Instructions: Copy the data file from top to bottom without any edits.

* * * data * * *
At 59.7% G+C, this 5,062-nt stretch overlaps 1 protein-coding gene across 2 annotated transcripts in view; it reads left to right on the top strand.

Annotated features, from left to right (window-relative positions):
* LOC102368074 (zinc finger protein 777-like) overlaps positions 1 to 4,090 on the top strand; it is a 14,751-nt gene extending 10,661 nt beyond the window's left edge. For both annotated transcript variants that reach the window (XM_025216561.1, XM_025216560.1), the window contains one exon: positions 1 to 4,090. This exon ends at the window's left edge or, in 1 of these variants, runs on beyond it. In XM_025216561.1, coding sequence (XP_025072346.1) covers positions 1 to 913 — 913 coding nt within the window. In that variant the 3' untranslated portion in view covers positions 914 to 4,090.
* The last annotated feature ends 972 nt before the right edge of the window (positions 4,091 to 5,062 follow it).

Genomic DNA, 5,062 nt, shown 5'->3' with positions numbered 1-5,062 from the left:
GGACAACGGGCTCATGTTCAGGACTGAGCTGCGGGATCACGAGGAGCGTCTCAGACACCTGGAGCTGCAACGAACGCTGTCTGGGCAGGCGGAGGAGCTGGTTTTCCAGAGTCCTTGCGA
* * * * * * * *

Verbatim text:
At 59.7% G+C, this 5,062-nt stretch overlaps 1 protein-coding gene across 2 annotated transcripts in view; it reads left to right on the top strand.

Annotated features, from left to right (window-relative positions):
* LOC102368074 (zinc finger protein 777-like) overlaps positions 1 to 4,090 on the top strand; it is a 14,751-nt gene extending 10,661 nt beyond the window's left edge. For both annotated transcript variants that reach the window (XM_025216561.1, XM_025216560.1), the window contains one exon: positions 1 to 4,090. This exon ends at the window's left edge or, in 1 of these variants, runs on beyond it. In XM_025216561.1, coding sequence (XP_025072346.1) covers positions 1 to 913 — 913 coding nt within the window. In that variant the 3' untranslated portion in view covers positions 914 to 4,090.
* The last annotated feature ends 972 nt before the right edge of the window (positions 4,091 to 5,062 follow it).

Genomic DNA, 5,062 nt, shown 5'->3' with positions numbered 1-5,062 from the left:
GGACAACGGGCTCATGTTCAGGACTGAGCTGCGGGATCACGAGGAGCGTCTCAGACACCTGGAGCTGCAACGAACGCTGTCTGGGCAGGCGGAGGAGCTGGTTTTCCAGAGTCCTTGCGA